Common Name: Loggerhead – named for its exceptionally large head.
Scientific Name: Caretta caretta
Description: Head is very large with heavy strong jaws. Carapace is bony without ridges and has large, non-overlapping, rough scutes (scales) present with 5 lateral scute. Carapace is heart shaped. Front flippers are short and thick with 2 claws, while the rear flippers can have 2 or 3 claws. Carapace is a reddish-brown with a yellowish-brown plastron. Hatchlings have a dark-brown carapace with flippers pale brown on margins.
Size: Typically 2.5 to 3.5 feet in carapace length (80 to 110 cm).
Weight: Adult weigh between 155 and 375 pounds (70 to 170 kg).
Diet: Primarily carnivorous and feed mostly on shellfish that live on the bottom of the ocean. They eat horseshoe crabs, clams, mussels, and other invertebrates. Their powerful jaw muscles help them to easily crush the shellfish.
Habitat: Prefer to feed in coastal bays and estuaries, as well as in the shallow water along the continental shelves of the Atlantic, Pacific and Indian Oceans.
Nesting: Nest at intervals of 2 to 4 years. They lay 3 to 6 nests per season, approximately 12 to 14 days apart. Lays average of between 100 to 126 eggs in each nest. Eggs incubate for about 60 days.
Status: U.S. – Listed as Threatened (likely to become endangered, in danger of extinction, within the foreseeable future) under the U.S. Federal Endangered Species Act. International – Listed as Vulnerable (facing a high risk of extinction in the wild in the near future) by the International Union for Conservation of Nature and Natural Resources.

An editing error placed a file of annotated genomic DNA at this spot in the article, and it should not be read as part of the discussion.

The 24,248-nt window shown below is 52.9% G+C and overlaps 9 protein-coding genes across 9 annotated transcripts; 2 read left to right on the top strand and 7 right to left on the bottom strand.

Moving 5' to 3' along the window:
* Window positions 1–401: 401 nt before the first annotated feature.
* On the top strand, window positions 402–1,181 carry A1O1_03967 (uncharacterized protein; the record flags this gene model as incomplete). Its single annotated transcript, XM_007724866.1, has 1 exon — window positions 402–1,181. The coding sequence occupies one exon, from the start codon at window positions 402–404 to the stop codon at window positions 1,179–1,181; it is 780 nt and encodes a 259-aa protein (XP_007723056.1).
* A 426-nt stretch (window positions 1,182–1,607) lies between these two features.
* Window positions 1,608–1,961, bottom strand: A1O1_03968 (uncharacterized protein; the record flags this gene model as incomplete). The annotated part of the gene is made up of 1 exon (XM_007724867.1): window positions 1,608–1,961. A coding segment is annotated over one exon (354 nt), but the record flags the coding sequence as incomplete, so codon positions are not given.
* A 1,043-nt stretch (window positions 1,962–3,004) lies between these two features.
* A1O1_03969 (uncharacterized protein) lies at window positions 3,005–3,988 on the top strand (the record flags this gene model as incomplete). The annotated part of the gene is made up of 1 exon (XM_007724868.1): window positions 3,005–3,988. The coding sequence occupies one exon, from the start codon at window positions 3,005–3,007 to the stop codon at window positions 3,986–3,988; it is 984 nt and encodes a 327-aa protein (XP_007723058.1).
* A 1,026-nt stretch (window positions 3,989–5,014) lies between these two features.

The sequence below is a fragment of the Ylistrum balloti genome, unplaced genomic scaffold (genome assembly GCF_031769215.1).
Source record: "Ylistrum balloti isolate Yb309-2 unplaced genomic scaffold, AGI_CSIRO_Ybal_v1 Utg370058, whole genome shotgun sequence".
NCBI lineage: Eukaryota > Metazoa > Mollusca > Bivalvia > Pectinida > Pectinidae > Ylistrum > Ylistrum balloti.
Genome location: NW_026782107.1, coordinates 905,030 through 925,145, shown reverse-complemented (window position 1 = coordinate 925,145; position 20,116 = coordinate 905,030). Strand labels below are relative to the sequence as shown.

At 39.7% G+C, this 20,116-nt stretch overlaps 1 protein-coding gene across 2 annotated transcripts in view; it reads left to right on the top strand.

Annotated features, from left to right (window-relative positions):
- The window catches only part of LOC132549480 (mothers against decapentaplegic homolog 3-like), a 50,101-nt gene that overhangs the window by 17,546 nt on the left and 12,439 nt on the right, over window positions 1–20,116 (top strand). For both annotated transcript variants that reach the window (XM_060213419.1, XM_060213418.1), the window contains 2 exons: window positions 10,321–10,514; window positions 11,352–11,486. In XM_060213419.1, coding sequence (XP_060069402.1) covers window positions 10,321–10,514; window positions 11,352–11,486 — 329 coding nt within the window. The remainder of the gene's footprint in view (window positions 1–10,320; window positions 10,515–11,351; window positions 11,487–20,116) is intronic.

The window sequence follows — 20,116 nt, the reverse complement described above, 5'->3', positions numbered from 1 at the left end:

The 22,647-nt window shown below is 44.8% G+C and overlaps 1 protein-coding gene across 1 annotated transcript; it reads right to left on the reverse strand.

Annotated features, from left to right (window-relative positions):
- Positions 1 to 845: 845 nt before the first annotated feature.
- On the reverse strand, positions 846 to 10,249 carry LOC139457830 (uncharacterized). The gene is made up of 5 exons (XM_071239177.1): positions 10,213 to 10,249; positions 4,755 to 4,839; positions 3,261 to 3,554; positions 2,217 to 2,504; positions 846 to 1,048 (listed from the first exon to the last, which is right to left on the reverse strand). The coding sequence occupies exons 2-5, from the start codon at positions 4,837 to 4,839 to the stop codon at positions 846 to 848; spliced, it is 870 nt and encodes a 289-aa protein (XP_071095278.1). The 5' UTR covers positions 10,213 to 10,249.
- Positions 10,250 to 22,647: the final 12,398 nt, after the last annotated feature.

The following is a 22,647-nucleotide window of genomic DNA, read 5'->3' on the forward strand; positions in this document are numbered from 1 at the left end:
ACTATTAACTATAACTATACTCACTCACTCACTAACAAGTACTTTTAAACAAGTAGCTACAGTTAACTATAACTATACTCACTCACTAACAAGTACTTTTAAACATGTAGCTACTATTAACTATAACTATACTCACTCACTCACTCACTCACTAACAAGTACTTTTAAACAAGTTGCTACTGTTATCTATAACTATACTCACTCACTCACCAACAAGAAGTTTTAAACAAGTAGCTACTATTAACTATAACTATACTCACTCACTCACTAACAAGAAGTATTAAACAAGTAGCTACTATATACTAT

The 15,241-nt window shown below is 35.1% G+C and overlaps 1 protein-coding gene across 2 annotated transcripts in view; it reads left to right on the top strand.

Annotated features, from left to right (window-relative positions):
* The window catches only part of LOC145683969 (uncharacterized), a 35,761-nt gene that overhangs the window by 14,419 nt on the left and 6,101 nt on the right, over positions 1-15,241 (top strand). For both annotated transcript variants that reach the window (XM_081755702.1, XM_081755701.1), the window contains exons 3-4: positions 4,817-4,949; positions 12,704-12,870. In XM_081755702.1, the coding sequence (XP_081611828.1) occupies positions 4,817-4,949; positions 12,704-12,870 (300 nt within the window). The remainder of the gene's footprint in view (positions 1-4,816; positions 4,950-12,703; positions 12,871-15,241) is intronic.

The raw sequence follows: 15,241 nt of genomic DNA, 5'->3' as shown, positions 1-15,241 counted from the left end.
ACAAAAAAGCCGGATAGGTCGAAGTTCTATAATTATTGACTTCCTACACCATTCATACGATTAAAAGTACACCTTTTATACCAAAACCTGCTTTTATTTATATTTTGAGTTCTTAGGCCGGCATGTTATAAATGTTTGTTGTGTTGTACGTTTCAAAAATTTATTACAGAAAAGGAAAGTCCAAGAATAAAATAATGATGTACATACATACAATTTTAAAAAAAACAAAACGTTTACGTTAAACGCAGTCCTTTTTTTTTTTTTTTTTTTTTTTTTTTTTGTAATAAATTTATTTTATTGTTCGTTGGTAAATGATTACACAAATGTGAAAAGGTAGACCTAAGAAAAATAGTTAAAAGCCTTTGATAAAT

Threats to Survival: The greatest threat is loss of nesting habitat due to coastal development, predation of nests, and human disturbances (such as coastal lighting and housing developments) that cause disorientations during the emergence of hatchlings. Other major threats include incidental capture in longline fishing, shrimp trawling and pollution. Incidental capture in fisheries is thought to have played a significant role in the recent population declines observed for the loggerhead.
Population Estimate*: Between 40,000 and 50,000 nesting females.
* Please understand that world wide population numbers for sea turtle species do not exist and that these are estimates of the number of nesting females based on nesting beach monitoring reports and publications from 2004.
Photo Credits: Adult by David Schrichte, Hatchling by USFWS